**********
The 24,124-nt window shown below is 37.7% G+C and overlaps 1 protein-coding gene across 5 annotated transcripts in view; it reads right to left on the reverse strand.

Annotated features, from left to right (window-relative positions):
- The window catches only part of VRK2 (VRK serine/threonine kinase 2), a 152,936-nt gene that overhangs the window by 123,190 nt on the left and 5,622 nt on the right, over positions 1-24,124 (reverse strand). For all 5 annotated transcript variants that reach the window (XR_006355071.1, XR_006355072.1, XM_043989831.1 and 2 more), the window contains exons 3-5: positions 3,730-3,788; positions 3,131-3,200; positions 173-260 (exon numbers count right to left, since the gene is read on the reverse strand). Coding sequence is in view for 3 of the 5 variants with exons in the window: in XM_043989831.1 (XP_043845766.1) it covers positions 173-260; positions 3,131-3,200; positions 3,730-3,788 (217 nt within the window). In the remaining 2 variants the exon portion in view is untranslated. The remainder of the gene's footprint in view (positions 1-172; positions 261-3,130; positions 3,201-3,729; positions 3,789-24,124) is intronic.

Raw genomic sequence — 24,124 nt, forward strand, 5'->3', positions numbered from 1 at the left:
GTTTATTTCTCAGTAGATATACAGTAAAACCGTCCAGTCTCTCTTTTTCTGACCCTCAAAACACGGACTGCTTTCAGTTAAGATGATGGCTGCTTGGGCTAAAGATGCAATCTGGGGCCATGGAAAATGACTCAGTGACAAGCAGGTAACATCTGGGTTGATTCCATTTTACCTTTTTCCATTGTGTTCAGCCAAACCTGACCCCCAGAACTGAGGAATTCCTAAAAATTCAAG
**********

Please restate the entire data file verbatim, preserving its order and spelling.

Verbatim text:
The 24,124-nt window shown below is 37.7% G+C and overlaps 1 protein-coding gene across 5 annotated transcripts in view; it reads right to left on the reverse strand.

Annotated features, from left to right (window-relative positions):
- The window catches only part of VRK2 (VRK serine/threonine kinase 2), a 152,936-nt gene that overhangs the window by 123,190 nt on the left and 5,622 nt on the right, over positions 1-24,124 (reverse strand). For all 5 annotated transcript variants that reach the window (XR_006355071.1, XR_006355072.1, XM_043989831.1 and 2 more), the window contains exons 3-5: positions 3,730-3,788; positions 3,131-3,200; positions 173-260 (exon numbers count right to left, since the gene is read on the reverse strand). Coding sequence is in view for 3 of the 5 variants with exons in the window: in XM_043989831.1 (XP_043845766.1) it covers positions 173-260; positions 3,131-3,200; positions 3,730-3,788 (217 nt within the window). In the remaining 2 variants the exon portion in view is untranslated. The remainder of the gene's footprint in view (positions 1-172; positions 261-3,130; positions 3,201-3,729; positions 3,789-24,124) is intronic.

Raw genomic sequence — 24,124 nt, forward strand, 5'->3', positions numbered from 1 at the left:
GTTTATTTCTCAGTAGATATACAGTAAAACCGTCCAGTCTCTCTTTTTCTGACCCTCAAAACACGGACTGCTTTCAGTTAAGATGATGGCTGCTTGGGCTAAAGATGCAATCTGGGGCCATGGAAAATGACTCAGTGACAAGCAGGTAACATCTGGGTTGATTCCATTTTACCTTTTTCCATTGTGTTCAGCCAAACCTGACCCCCAGAACTGAGGAATTCCTAAAAATTCAAG